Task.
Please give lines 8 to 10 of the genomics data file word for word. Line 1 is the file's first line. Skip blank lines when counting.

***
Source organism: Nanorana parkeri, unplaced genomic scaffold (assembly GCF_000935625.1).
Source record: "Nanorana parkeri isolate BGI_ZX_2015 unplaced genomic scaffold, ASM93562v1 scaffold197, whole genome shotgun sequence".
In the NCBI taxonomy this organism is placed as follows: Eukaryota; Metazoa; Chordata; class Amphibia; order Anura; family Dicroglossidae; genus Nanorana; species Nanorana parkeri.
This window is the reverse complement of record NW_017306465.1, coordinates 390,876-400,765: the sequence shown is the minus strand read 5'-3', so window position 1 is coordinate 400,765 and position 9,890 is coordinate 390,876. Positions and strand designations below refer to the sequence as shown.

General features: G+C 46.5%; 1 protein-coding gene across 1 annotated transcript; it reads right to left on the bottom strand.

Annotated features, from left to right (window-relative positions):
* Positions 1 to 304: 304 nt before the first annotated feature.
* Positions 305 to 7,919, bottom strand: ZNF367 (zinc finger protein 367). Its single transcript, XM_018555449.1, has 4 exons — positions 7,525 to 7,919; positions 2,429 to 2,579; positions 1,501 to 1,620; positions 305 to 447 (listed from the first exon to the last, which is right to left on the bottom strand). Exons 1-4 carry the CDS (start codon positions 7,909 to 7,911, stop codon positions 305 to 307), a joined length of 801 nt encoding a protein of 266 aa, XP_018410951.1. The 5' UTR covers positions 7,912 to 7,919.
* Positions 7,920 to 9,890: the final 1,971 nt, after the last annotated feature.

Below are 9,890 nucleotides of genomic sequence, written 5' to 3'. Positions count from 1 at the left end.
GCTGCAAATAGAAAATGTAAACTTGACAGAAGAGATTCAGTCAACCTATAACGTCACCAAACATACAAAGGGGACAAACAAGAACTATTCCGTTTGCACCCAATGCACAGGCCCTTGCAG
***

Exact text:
* Positions 305 to 7,919, bottom strand: ZNF367 (zinc finger protein 367). Its single transcript, XM_018555449.1, has 4 exons — positions 7,525 to 7,919; positions 2,429 to 2,579; positions 1,501 to 1,620; positions 305 to 447 (listed from the first exon to the last, which is right to left on the bottom strand). Exons 1-4 carry the CDS (start codon positions 7,909 to 7,911, stop codon positions 305 to 307), a joined length of 801 nt encoding a protein of 266 aa, XP_018410951.1. The 5' UTR covers positions 7,912 to 7,919.
* Positions 7,920 to 9,890: the final 1,971 nt, after the last annotated feature.

Below are 9,890 nucleotides of genomic sequence, written 5' to 3'. Positions count from 1 at the left end.